7. Stephanie says:

    It sounds like you are doing what Christ would want you to do: serving others. Isn’t that really what this life is about? This was beautiful to read today. Thank you.

  8. My tag says:

    My tag says “Hand wash only. Do not dry clean,”

    Oh, wait that’s the care instructions, not the price tag.

    The price tag says, “How can you be happy teaching early-morning seminary? How can you stand teenagers?”

    My response, “Quite well, thank you.”

  9. aerin says:

    I was thinking more about this. As a society we create and enforce cultural norms. At any given point, a person figures out if they are in the line or outside the line(s). And, human society and culture figures out how to re-enforce those norms.

    Maybe at one point, the “norm” of a mother working as a full time mother in the home was re-enforced through lack of options. It was also re-enforced through criticism of a family’s choices or a personal choice (if a person decided to go outside the home to work, if a person decided to have kids or not have kids).

    There is no real way, at this point, that I could say to another adult woman – you have choices. You don’t have to do x (whatever x may be). It would probably be taken as a criticism or a threat.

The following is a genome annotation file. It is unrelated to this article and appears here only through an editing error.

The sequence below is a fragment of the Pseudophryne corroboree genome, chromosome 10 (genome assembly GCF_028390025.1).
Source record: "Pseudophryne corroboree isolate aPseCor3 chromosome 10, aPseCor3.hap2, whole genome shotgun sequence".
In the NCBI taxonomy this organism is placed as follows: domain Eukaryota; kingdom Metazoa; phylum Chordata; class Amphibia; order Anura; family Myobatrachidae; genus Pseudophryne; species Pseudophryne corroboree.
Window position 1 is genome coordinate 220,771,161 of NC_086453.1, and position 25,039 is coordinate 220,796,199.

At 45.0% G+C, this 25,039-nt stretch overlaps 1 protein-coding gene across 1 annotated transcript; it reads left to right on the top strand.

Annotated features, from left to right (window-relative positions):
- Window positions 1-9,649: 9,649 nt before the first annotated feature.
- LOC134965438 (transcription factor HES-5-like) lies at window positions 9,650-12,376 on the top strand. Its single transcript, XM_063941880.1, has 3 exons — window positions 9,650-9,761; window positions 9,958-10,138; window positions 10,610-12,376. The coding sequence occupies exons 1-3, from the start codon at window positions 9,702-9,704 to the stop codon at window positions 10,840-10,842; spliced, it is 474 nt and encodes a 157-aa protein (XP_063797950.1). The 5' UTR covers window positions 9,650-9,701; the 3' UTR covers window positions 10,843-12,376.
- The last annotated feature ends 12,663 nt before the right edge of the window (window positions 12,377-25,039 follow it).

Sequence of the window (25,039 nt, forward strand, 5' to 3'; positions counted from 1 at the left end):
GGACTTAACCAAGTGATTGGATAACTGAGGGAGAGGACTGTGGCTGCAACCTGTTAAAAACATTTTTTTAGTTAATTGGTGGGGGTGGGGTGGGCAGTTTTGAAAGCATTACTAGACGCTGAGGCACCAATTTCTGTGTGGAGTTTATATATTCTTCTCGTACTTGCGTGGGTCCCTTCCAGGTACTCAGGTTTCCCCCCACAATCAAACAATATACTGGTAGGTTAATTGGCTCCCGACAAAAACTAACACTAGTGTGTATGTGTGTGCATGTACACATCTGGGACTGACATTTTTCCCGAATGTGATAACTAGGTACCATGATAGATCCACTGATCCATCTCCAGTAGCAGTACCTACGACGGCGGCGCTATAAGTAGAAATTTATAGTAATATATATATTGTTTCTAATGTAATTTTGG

Yet the personal becomes political (what Friedan talked about in “The Feminine Mystique”). What happens to our society when women feel like they can’t or couldn’t use their education, that they couldn’t work outside the home – where they were socialized to feel like staying home with their kids was the only option? Likewise, what about women who (now) may feel like they don’t have a choice about being able to stay home full time. That by choosing that option, they are not using their education. What does that mean? Is it all about using an education to the fullest potential?

    So, I still think this doctor was out of line by what he said.

    Not with anyone’s specific situation (including the OP) – but I understand wanting to communicate some of that frustration sometimes. The frustration that social norms are reinforced instead of a person being able to figure out what is right for them. To communicate what I have found as my truth (today, as it is).

    I want to say to younger OR other adult women – find your own truth, not necessarily what everyone else says is right for you. I think that promotes major boundary crossing on my part, however.